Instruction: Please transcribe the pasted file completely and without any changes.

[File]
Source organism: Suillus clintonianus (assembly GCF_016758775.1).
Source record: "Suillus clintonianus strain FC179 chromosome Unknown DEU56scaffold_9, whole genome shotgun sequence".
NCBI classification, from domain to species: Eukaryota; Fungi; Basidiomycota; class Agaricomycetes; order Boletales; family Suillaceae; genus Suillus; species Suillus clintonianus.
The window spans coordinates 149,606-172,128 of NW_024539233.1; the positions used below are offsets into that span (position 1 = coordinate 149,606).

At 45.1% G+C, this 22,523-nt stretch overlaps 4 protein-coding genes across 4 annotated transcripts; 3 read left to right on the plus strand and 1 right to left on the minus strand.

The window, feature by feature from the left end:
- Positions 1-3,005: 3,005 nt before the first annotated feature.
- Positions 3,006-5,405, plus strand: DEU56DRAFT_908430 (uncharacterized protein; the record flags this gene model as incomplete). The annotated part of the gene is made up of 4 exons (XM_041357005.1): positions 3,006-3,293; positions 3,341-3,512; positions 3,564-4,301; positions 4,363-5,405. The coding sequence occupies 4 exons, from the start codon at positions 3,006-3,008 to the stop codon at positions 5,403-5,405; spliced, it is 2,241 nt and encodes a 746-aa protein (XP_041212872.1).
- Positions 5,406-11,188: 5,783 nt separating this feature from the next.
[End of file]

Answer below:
Source organism: Suillus clintonianus (assembly GCF_016758775.1).
Source record: "Suillus clintonianus strain FC179 chromosome Unknown DEU56scaffold_9, whole genome shotgun sequence".
NCBI classification, from domain to species: Eukaryota; Fungi; Basidiomycota; class Agaricomycetes; order Boletales; family Suillaceae; genus Suillus; species Suillus clintonianus.
The window spans coordinates 149,606-172,128 of NW_024539233.1; the positions used below are offsets into that span (position 1 = coordinate 149,606).

At 45.1% G+C, this 22,523-nt stretch overlaps 4 protein-coding genes across 4 annotated transcripts; 3 read left to right on the plus strand and 1 right to left on the minus strand.

The window, feature by feature from the left end:
- Positions 1-3,005: 3,005 nt before the first annotated feature.
- Positions 3,006-5,405, plus strand: DEU56DRAFT_908430 (uncharacterized protein; the record flags this gene model as incomplete). The annotated part of the gene is made up of 4 exons (XM_041357005.1): positions 3,006-3,293; positions 3,341-3,512; positions 3,564-4,301; positions 4,363-5,405. The coding sequence occupies 4 exons, from the start codon at positions 3,006-3,008 to the stop codon at positions 5,403-5,405; spliced, it is 2,241 nt and encodes a 746-aa protein (XP_041212872.1).
- Positions 5,406-11,188: 5,783 nt separating this feature from the next.